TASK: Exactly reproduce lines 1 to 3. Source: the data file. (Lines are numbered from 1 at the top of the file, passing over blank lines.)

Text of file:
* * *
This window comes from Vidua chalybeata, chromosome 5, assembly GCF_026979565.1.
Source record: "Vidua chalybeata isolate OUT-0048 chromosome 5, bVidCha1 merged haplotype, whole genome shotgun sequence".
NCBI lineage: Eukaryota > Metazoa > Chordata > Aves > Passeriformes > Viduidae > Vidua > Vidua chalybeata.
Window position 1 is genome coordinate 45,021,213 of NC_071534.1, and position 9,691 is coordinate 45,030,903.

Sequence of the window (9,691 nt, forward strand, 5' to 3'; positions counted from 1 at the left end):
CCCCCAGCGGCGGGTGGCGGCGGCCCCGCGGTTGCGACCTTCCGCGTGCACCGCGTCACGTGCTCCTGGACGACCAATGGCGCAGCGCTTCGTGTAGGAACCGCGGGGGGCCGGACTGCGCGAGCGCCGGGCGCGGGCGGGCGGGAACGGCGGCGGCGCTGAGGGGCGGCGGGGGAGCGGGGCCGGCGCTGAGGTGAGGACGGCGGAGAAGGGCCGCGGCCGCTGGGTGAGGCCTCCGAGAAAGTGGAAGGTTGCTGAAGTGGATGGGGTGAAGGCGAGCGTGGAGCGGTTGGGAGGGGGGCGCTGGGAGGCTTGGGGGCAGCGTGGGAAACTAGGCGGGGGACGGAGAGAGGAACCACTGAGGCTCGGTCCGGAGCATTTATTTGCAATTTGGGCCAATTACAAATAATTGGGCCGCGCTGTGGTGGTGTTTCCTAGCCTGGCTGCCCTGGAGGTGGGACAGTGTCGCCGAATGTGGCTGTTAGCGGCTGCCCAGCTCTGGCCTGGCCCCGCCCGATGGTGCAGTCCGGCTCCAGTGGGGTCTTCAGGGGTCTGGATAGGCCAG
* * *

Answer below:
This window comes from Vidua chalybeata, chromosome 5, assembly GCF_026979565.1.
Source record: "Vidua chalybeata isolate OUT-0048 chromosome 5, bVidCha1 merged haplotype, whole genome shotgun sequence".
NCBI lineage: Eukaryota > Metazoa > Chordata > Aves > Passeriformes > Viduidae > Vidua > Vidua chalybeata.